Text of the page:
‘A miserable mess of a film from start to finish’
I Still Know What you Did Last Summer, 1998
Directed by: Danny Cannon
Starring: Jennifer Love Hewitt, Freddie Prinze Jr., Brandy, Mekhi Phifer, Muse Watson, Bill Cobbs, Matthew Settle
What happens when you have a financially successful film? You make a sequel. Does it matter if that sequel is any good as long as it brings in money? According to I Still Know What You Did Last Summer, no it doesn’t. This film is terrible.
After seemingly killing Ben Willis (Muse Watson) at the end of I Know What You Did Last Summer, Julie (Jennifer Love Hewitt, I Know What You Did Last Summer) is still studying at university but is fearful of returning home, but she doesn’t have to face up to that prospect as roommate Karla (Brandy) wins a contest to the Bahamas for four people (taking Julie, Tyrell (Mekhi Phifer) and Will (Matthew Settle) with her) by correctly guessing the capital of Brazil. When at the resort, though, it soon becomes clear that a trap has been set and Ben is not quite as dead as Julie would have hoped.
I Know What You Did Last Summer had a charm to it, slightly likeable characters (and those we didn’t like were killed off) and a nice backstory to it. I Still Know doesn’t have any of that. And to add to its misery, it has an absolutely awful, awful script. Firstly, why is it called I Still Know What You Did Last Summer? Ben’s attempted murder took place two summers before this film. And let’s talk about the whole point of them being in the Bahamas. Without spoiling too much, they’re there because Ben has faked a competition so they win the prize, so has he paid for four people to have a trip to the Bahamas? That can’t be cheap for a man who’s dead in the eyes of the public, and any money in his bank account wouldn’t be accessible, and had he of accessed it and proved his life then surely the police would have warned Julie before her trip. And why does he need to send them there? They make a backstory to him having murdered his wife at this hotel, but in the first film he never sent them to the Bahamas to kill them there, so why has he done so now?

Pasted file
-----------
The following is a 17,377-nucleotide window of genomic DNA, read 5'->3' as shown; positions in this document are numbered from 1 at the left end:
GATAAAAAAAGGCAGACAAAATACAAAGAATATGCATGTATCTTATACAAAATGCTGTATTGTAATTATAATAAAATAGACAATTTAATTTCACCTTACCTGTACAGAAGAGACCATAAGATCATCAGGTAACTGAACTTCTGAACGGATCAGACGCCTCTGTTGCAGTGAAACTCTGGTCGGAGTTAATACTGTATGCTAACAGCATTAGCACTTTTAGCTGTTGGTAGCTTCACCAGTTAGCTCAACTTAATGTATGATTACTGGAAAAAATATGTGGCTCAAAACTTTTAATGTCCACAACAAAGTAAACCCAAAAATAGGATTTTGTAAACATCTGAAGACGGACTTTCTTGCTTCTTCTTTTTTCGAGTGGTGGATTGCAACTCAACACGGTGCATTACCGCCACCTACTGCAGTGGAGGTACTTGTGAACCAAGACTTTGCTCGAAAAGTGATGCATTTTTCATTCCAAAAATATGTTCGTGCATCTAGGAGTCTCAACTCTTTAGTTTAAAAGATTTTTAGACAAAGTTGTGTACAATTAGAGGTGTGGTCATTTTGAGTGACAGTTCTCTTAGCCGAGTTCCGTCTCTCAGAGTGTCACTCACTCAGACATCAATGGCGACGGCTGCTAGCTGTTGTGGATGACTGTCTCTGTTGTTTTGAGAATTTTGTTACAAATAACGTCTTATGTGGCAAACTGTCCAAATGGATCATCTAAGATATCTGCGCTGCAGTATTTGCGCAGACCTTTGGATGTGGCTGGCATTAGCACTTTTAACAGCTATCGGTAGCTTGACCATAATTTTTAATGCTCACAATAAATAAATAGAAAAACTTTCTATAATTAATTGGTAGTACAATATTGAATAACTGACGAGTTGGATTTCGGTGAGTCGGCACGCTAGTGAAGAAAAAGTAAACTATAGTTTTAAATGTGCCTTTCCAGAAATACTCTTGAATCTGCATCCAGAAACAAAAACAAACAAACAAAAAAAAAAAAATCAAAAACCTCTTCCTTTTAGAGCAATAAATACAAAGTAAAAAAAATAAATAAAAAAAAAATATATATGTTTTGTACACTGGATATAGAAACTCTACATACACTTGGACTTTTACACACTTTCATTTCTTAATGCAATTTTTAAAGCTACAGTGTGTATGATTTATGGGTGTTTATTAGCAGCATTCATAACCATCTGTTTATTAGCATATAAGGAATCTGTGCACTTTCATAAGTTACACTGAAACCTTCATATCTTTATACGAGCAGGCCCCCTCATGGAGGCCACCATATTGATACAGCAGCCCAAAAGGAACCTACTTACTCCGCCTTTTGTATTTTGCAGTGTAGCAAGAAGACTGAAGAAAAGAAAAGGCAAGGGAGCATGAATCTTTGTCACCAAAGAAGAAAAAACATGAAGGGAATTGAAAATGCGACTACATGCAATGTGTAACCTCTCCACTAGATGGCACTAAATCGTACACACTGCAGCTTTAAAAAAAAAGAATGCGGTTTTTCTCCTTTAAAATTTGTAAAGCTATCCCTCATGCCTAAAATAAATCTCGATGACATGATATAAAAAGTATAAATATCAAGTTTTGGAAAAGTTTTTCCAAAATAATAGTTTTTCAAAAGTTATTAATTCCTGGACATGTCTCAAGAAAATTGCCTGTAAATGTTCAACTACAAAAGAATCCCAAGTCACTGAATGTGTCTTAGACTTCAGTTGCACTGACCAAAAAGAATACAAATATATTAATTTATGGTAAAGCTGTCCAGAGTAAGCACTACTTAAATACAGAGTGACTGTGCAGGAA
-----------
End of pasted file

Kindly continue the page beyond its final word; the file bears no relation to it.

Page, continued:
Going into detail about how poor the script is hasn’t even gotten beyond their location and there’s so many questions and plot errors. I try to keep these reviews relatively short so I’ll have to stop myself berating this film’s script too much.
Instead let’s berate the characters. Julie is as nice as she was in the first film and nicely portrayed by Jennifer Love Hewitt, but that’s about it. Helen and Barry’s replacements (and, yes, they are exact replacements) are awful characters, Will is absolutely nothing throughout the whole film, just some whining teenager after Julie, and Ray (Freddie Prinze Jr., I Know What You Did Last Summer) is confusing (he wants to marry Julie but refuses the Bahamas knowing his replacement, Will, likes Julie). We also get the stereotypical drug dealer (played by Jack Black but is described as ‘uncredited’; I’d want my performance to be uncredited, too) and a voodoo man and a teenager-hating resort manager; just one insufferable character after another.
It’s also strange how they changed Ben’s arc; in the first film he hunted down all those who played a role in his murder, and his backstory tells how he’s murdered his wife after finding out about her having an affair and he murdered his daughter’s husband after he played a part in her accidental death, so his murders have always been targeted at those who have wronged him in some way, but now he’s just a killer. He wants to kill Julie, yet kills so many people in this film (more so than the first film) for no reason what-so-ever. He could have just killed Julie at home but in taking her to the Bahamas he’s forcing himself to kill several people who haven’t wronged him which has changed his own personal arc. Now he’s just a killer with a island full of people to kill.
There’s one quite decent moment with the competition because of how subtle it is (them guessing Rio as the capital of Brazil), but it soon fades away in the misery that follows. There’s also a twist towards the end, too, which doesn’t make any sense in the grand scheme of things but I won’t dive into that. A miserable mess of a film from start to finish.
Personal: * Acting: * * Writing: * Presentation: * *
Overall Rating: * ½